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This blog was created in order to pass on some of our knowledge and advice in the hope that the community might find it useful.

Obviously Microsoft SQL Server is our area of expertise and therefore this is our most thorough blog with everything from the basic through to the the incredibly advanced and, as such, we should have something for everyone within our pages.

List of Datatypes
Published: Sep 09, 2013
A datatype is exactly how it sounds... it defines the type of data. We use these all the time in our normal lives but may not even realise it.

14, for example, is a number. We know that "bored" is a word made up of 5 characters. Those are effectively datatypes in action, just that we call them slightly different names in SQL Server.

Using the above, 14 is a number, but in SQL it would be an integer, therefore of the type "int". This can be broken down further as it is also a smallint and a tinyint, but they will be clarified below.

In the same way, "bored" is a word of 5 characters, therefore we would refer to it as char(5). But a word can be any length, therefore we could use a variable length character, a varchar.

These characterisations allow us to work with data and manipulate it accordingly, for example you can put two varchars together "cow" & "girl" to get "cowgirl", yet you cannot add or multiply them. Likewise you can add or subtract two ints, but you would not normally say "1 & 1 = 11".

I have provided a list of the most common types below, but if you wish to get a full list, then please refer to Microsoft Books Online.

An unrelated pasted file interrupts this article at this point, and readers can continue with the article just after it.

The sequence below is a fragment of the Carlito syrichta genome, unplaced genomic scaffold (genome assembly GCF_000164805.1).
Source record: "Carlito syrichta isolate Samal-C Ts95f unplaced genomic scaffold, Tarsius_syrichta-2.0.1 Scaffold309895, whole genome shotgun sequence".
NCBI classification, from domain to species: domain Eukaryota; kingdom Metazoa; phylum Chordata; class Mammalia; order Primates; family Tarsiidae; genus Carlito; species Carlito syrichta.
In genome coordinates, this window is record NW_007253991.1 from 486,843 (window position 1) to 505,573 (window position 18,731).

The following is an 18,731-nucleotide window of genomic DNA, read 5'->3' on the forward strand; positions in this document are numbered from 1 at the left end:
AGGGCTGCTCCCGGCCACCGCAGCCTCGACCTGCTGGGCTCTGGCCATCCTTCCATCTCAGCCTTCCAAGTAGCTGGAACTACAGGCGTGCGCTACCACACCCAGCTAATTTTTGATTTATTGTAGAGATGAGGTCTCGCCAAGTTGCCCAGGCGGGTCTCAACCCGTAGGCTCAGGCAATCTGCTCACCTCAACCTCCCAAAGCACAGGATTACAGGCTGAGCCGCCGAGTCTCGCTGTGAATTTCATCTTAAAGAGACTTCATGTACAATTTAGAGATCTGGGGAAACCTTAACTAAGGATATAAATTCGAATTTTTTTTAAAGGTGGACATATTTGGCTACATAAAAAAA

List of Common Datatypes

bit This can be either 0 or 1 1 Byte
tinyint Whole number between 0 and 255 1 Byte
smallint Whole number between -32,768 and 32,767 2 Bytes
int Whole number between -2,147,483,648 and 2,147,483,647 4 Bytes
bigint Whole number between -9,223,372,036,854,775,808 and 9,223,372,036,854,775,807 8 Bytes
smallmoney -214,748.3648 to 214,748.3647 4 Bytes
money -922,337,203,685,477.5808 to 922,337,203,685,477.5807 8 Bytes
numeric numeric(p, s), p is the number of decimal digits, s is the number of decimal places Variable
float -1.79E+308 to -2.23E-308, 0 and 2.23E-308 to 1.79E+308 Variable
date 0001-01-01 to 9999-12-31 3 Bytes
time 00:00:00.0000000 to 23:59:59.9999999 5 Bytes
smalldatetime 1900-01-01 00:00 to 2079-06-06 23:59 4 Bytes
datetime 1753-01-01 00:00:00.000 to 9999-12-31 23:59:59.997 8 Bytes
char char(n), (non-unicode) where n is fixed length from 1 to 8000 n Bytes
varchar varchar(n), (non-unicode) where n is a fixed length from 1 to 8000. (max) = 2GB size n Bytes + 2
nchar nchar(n), (unicode) where n is a fixed length from 1 to 4000. 2*n Bytes
nvarchar nvarchar(n), (unicode) where n is a fixed length from 1 to 4000. (max) = 2GB size 2*n Bytes + 2
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SQL  World  CEO
Kevin  Urquhart

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I am a SQL Server DBA, Architect, Developer, Trainer, and CEO of SQL World. This is my blog in which I’m simply trying to share my SQL knowledge and experiences with the world.


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